But why me, and not another representative? I’m one of those people that belong in the “others” category. I am a parent of a blind son, but he does not have any additional disabilities. I have a teaching degree, but I have never taught in the classroom. And I’m not a physical therapist, an occupational therapist, a counselor, or any other kind of direct service provider of children with blindness and additional disabilities.

But I am the president of the National Organization of Parents of Blind Children (NOPBC) and the editor of Future Reflections, the National Federation of the Blind Magazine for Parents and Teachers of Blind Children. As such, I have certain responsibilities to the members who elected me and to the 14,000 plus readers who seek information, guidance, and help. And, as you know, somewhere between 40 to 60 percent of those members and readers have children with additional disabilities. As our organization grew, and Future Reflections became more influential and widely read, more and more parents were asking me questions about what could be done for their multiply disabled children, and I didn’t have answers.

The National Federation of the Blind was founded on the premise that blind people have the capacity to make choices and determine their own destinies. Blind people need the same opportunities to learn, to try, and to succeed--or fail--just like everyone else. The Federation proclaims: It’s normal to be blind. It’s respectable to be blind. It’s okay to be blind. I once heard a blind member of the Federation put it this way, “There is no sighted world, there is just one world, and blind people belong in it.” Everything in me said that this must be true for blind and multiply disabled children, too--but parents needed practical answers and specific strategies. Could their child learn? And, if so, how?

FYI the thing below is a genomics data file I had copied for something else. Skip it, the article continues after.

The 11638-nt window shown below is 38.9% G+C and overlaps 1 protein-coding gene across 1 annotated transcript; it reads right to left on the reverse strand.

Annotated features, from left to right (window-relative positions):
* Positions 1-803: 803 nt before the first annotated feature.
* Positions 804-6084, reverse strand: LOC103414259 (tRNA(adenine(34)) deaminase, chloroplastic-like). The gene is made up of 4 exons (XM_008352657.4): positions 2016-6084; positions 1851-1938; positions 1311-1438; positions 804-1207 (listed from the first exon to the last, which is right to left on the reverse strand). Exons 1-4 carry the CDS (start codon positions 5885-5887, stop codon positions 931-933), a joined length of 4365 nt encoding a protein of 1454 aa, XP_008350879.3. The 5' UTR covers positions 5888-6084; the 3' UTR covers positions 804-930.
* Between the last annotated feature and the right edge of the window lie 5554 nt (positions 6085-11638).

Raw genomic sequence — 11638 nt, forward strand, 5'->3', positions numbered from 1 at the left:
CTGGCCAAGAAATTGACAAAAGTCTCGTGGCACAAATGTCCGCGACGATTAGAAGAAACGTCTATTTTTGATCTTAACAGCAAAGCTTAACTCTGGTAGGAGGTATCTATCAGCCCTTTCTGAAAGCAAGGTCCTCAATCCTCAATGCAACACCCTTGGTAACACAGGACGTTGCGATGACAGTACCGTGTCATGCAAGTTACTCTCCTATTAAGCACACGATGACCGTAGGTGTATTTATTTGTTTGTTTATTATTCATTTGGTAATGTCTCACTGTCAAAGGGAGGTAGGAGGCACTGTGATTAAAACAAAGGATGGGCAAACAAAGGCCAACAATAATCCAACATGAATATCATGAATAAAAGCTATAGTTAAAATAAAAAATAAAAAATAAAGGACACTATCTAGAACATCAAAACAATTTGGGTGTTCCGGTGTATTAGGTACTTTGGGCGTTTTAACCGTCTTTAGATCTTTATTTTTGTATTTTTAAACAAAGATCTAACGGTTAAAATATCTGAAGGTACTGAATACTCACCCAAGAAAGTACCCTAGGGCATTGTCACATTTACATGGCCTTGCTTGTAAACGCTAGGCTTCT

It was with these unanswered questions in mind that over ten years ago I went to Dr. Jernigan and asked him to authorize NFB funds to send a representative to the Lilli Nielsen workshop in Michigan. You see I had read about the Little Room. I had even corresponded with Lilli and published an article about the Little Room and about her first conference in the United States. But I needed to know more. Maybe, just maybe, this Lilli person was onto something.

Dr. Jernigan didn’t need much explanation or persuasion about the importance of this venture. The question was, who should go? As much as I wanted to go myself, I was willing, if we could only send one person, that that person be a parent leader with a multiply disabled child or maybe a special education teacher. But Dr. Jernigan pointed out that if it was potentially this important, then I needed to go, for through my leadership roles I would have the most influence in spreading the information on a large scale. In the end, the NFB sent two of us--Loretta White, a special educator who is also the parent of a multiply disabled blind child, and me.